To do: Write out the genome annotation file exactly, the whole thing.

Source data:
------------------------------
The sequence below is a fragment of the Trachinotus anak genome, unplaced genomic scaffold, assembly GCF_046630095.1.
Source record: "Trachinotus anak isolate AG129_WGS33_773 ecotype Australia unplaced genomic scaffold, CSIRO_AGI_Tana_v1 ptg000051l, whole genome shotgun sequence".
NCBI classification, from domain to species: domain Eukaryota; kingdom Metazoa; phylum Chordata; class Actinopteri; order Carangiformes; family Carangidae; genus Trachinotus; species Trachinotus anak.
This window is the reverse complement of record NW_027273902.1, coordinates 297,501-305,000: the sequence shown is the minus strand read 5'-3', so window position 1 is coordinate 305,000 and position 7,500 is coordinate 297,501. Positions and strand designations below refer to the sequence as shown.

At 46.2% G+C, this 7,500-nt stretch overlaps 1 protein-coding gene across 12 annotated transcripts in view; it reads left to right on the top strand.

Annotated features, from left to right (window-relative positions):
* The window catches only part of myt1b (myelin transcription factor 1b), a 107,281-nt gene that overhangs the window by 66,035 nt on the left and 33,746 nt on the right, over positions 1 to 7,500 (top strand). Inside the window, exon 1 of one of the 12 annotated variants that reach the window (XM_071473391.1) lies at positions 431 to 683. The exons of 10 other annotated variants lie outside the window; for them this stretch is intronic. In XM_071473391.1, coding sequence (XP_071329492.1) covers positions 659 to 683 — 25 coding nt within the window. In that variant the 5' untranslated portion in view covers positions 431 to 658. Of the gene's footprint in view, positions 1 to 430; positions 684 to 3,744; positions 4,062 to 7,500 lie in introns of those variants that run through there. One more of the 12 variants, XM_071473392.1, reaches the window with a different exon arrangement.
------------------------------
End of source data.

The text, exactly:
The sequence below is a fragment of the Trachinotus anak genome, unplaced genomic scaffold, assembly GCF_046630095.1.
Source record: "Trachinotus anak isolate AG129_WGS33_773 ecotype Australia unplaced genomic scaffold, CSIRO_AGI_Tana_v1 ptg000051l, whole genome shotgun sequence".
NCBI classification, from domain to species: domain Eukaryota; kingdom Metazoa; phylum Chordata; class Actinopteri; order Carangiformes; family Carangidae; genus Trachinotus; species Trachinotus anak.
This window is the reverse complement of record NW_027273902.1, coordinates 297,501-305,000: the sequence shown is the minus strand read 5'-3', so window position 1 is coordinate 305,000 and position 7,500 is coordinate 297,501. Positions and strand designations below refer to the sequence as shown.

At 46.2% G+C, this 7,500-nt stretch overlaps 1 protein-coding gene across 12 annotated transcripts in view; it reads left to right on the top strand.

Annotated features, from left to right (window-relative positions):
* The window catches only part of myt1b (myelin transcription factor 1b), a 107,281-nt gene that overhangs the window by 66,035 nt on the left and 33,746 nt on the right, over positions 1 to 7,500 (top strand). Inside the window, exon 1 of one of the 12 annotated variants that reach the window (XM_071473391.1) lies at positions 431 to 683. The exons of 10 other annotated variants lie outside the window; for them this stretch is intronic. In XM_071473391.1, coding sequence (XP_071329492.1) covers positions 659 to 683 — 25 coding nt within the window. In that variant the 5' untranslated portion in view covers positions 431 to 658. Of the gene's footprint in view, positions 1 to 430; positions 684 to 3,744; positions 4,062 to 7,500 lie in introns of those variants that run through there. One more of the 12 variants, XM_071473392.1, reaches the window with a different exon arrangement.